Author Archives: Alex Forbes

Host switch

This blog has just moved from a Rackspace Cloud host to Linode, which offers a lot more specification for the pound (quadruple the ram for one).

At the same time I’ve migrated from CentOS + Apache to an nginx + php-fpm setup, which is not exactly easy for WordPress, but it feels good to be in the modern era!

Let me know if you notice any problems :)

Thanks Apple… iTunes update opens /Users to the world

OSX iTunes security blunderYesterday I noticed something odd when I made a commit:

/Library/Ruby/Site/facter/util/resolution.rb:27: warning: Insecure world writable dir /Users in PATH, mode 040777


I wasn’t sure what the permissions on /Users should be, but it’s fairly safe to assume that world-writable isn’t correct. Assuming that a recent OSX update or corporate management software had done something stupid, I ran disk utility and its “fix permissions” feature, which rectified the problem.

What caught it in this case was a code syntax checker, which runs on every commit. I wouldn’t have seen it otherwise, and most people wouldn’t know it had happened. But the impact is potentially severe if you share your computer with people you don’t trust with all your personal information: any person with a valid user account could take over your User directory and read your files.

The culprit turned out to be iTunes – Apple has fortunately released a fix, so go and download the 250-odd megabyte update again. A quicker, temporary resolution, is to simply run the following from Terminal:

sudo chmod 755 /Users

However, according to the security bulletin, this would be reset on every boot. So updating is the only way to fix it permanently.


RMT tube strike – whose side would you take?

Tube strikes are unfortunately a fairly regular fact of life in London, and so far I’ve been unaware of the reasons the RMT (National Union of Rail, Maritime and Transport workers) feels strike action is necessary. So with the recent announcement of more strikes, I decided to educate myself this time around so I could either support the RMT and accept the inconvenience, happier in the knowledge that it’s for a good cause, or support TFL and just be angry.

Unfortunately, I’m just angry.

I didn’t have to read very much – the RMT press statement is full of hyperbole, rhetoric and emotional statements with little in the way of evidence or fact. When contrasted against a reasonable, fair and down-right sensible letter from TFL… there’s no longer any question in my mind of who I should support.

Exhibit A: Mike Brown’s “Fairness to staff” letter

Exhibit B: Geoff Martin’s press release announcing the strikes

The language in Mike’s letter is reasoned, logical, fair, and uses almost no hyperbole or emotional language. Not only that, it makes real commitments to its staff, and I think any reasonable person must accept that its plans for modernisation are improvements for everyone. Except perhaps the poor sod that now has to be out in the ticket hall instead of sitting on their arse behind a glass window.

Compare this from the RMT (all emphasis mine):

[the talks] were wrecked by a combination of management intransigence and the introduction of additional measures that actually worsened the original toxic package.

Such as???

[the planned cuts] would destroy the safety regime on the tube network and which would wreck the quality of service to passengers at a time of surging tube demand.


About the most hyperbolic statement I could find from Mike Brown referred to TFL’s commitment to “radically” improve customer service.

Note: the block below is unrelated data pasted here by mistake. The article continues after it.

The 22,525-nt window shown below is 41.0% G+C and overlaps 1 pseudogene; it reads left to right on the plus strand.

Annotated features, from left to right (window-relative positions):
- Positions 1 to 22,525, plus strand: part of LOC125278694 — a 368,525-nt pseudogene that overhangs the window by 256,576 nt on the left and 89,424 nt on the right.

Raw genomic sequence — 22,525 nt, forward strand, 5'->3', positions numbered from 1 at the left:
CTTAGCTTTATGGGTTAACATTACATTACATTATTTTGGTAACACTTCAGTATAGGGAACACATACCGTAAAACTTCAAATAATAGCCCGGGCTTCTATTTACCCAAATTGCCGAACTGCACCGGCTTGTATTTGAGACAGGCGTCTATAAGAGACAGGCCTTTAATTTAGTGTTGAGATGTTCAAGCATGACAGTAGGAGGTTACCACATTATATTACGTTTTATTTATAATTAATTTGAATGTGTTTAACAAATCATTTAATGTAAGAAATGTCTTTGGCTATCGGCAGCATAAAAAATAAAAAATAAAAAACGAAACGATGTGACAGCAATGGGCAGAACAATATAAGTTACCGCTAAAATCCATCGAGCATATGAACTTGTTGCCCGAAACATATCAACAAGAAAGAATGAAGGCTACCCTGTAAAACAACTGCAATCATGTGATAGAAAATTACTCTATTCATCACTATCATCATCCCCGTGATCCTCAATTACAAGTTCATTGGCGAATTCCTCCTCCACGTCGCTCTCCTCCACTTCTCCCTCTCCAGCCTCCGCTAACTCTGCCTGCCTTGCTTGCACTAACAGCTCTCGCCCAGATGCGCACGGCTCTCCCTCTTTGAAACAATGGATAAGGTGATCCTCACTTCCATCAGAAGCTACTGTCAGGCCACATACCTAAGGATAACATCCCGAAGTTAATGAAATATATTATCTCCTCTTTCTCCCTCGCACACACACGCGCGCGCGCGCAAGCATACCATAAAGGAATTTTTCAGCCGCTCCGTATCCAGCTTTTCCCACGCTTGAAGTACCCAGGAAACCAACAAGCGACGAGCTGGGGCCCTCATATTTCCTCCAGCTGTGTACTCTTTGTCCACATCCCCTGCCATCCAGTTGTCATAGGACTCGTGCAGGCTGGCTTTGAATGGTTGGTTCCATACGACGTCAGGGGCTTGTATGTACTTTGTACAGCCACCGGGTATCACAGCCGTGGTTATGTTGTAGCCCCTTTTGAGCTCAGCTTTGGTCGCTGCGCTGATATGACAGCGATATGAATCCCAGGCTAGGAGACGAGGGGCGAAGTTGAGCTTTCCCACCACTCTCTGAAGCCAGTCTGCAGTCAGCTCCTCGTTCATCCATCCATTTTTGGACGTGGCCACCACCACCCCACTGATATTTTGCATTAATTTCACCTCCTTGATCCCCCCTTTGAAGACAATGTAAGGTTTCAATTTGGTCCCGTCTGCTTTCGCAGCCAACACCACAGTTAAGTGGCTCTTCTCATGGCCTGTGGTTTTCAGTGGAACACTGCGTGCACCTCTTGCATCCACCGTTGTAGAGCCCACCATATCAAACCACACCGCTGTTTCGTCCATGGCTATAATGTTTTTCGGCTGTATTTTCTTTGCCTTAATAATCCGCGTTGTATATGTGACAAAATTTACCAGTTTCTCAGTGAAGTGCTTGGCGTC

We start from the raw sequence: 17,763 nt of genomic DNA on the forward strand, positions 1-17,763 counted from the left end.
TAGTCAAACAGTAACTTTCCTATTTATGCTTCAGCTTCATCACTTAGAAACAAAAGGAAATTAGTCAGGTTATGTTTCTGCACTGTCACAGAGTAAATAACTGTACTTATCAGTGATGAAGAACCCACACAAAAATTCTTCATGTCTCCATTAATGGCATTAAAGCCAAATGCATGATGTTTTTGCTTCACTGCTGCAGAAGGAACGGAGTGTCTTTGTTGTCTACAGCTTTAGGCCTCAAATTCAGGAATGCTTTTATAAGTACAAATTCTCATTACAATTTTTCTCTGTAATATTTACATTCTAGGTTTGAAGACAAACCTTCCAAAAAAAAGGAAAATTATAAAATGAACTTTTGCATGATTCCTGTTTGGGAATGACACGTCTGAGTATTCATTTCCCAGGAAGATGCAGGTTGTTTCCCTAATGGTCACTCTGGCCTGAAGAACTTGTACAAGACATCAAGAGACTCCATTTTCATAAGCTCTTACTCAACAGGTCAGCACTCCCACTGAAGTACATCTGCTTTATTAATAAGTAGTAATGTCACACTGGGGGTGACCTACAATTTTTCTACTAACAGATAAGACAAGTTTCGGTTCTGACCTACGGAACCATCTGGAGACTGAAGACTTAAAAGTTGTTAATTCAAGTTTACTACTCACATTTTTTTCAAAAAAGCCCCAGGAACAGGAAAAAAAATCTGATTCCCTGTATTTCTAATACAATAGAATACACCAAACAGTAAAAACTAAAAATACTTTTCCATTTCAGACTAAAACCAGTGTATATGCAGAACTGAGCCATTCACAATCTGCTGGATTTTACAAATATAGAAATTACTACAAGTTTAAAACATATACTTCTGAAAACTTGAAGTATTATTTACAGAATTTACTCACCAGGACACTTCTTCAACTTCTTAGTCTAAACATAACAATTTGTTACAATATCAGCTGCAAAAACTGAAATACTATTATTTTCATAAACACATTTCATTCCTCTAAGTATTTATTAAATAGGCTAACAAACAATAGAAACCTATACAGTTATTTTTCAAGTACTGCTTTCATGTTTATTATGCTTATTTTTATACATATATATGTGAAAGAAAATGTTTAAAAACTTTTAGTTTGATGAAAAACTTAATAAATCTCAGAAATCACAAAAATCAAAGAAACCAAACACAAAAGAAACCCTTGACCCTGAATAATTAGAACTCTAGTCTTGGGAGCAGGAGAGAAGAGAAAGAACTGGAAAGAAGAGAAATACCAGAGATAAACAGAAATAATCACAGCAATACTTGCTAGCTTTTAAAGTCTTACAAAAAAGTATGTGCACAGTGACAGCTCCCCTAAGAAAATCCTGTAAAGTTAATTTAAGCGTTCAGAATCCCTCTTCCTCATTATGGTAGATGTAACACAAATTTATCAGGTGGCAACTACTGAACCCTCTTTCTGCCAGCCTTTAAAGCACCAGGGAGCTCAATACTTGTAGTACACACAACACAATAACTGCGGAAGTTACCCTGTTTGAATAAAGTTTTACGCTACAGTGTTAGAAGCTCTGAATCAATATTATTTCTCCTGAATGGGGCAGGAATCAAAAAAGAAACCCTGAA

Also, Mike actually gives examples!

During intensive talks spanning eight weeks and over 40 meetings, LU has changed some of its proposals to reflect the feedback of staff and unions.
For example, all smaller, local stations will now be staffed by a Customer Service Supervisor at all times and no supervisors need ‘reapply for their jobs’.

To be sure, this is not the complete picture. Without being a fly on the wall in the negotiations, none of us can really know the full story. It may be that RMT are totally incompetent at PR and TFL have the best spin doctor in the business. But based on what I’ve seen, I’m more than happy to take a position.

Fuck off RMT.


Nostalgia is a wonderful experience. Visiting an old city, seeing old friends, visiting old bars, shops, and reliving the moments is an experience to be treasured. With Christchurch, we have been deprived.

I visited a full 3 years after the most devastating quake (February 22nd, 2011). In that time, much of the rubble has been cleared, and the city is starting to rebuild. But it was shocking just how much of the condemned old city remains, so long after the event.

I owe more than half my adult life to Christchurch, and I have many friends and family still residing there. It’s difficult to describe what it felt like to see it in this state.

Hopefully these pictures tell at least some of the story.


One thousand three hundred and thirty days.

That’s how long I’d been away from New Zealand, and how long since I’d seen my family in person.  But really, it didn’t feel that long.  Regular Skype contact and Facebook updates mean that keeping in touch with friends and family on the opposite side of the world is easier than it used to be.

Still, it’s a long time between drinks, and it’s surprising what’s changed.

A city has been levelled.  Fast food and beer are about a dollar more expensive.  An overweight German geek, whose name sounds like it was invented during a bubble in Y2K, is championing liberal tech policy.  State highway one is slightly less of an embarrassment.  Bars and shops I used to frequent have gone.  My parents have started winding down the old family home in Wairoa.  Brothers and cousins have grown up.  Friends have gotten married, brought houses, had kids.

But Auckland transport is still shit.

Experiences change your perspective and I’ve certainly had a few of those over the past 4 years.  It did feel as though I was looking at things through a different set of eyes.  Ironically it’s not until you go elsewhere that you realise what you took for granted, and the opportunities you missed.

What follows is a set of pictures from a very short 3-week trip back “home” to New Zealand.  In addition to catching up with great friends, my family and getting plenty of sunshine, this holiday also included a wedding in Wanaka, a 30th birthday on Waiheke Island,  Milford Sound and an emotional tour through the destroyed remnants of a city I once called home.  But that’s another blog post.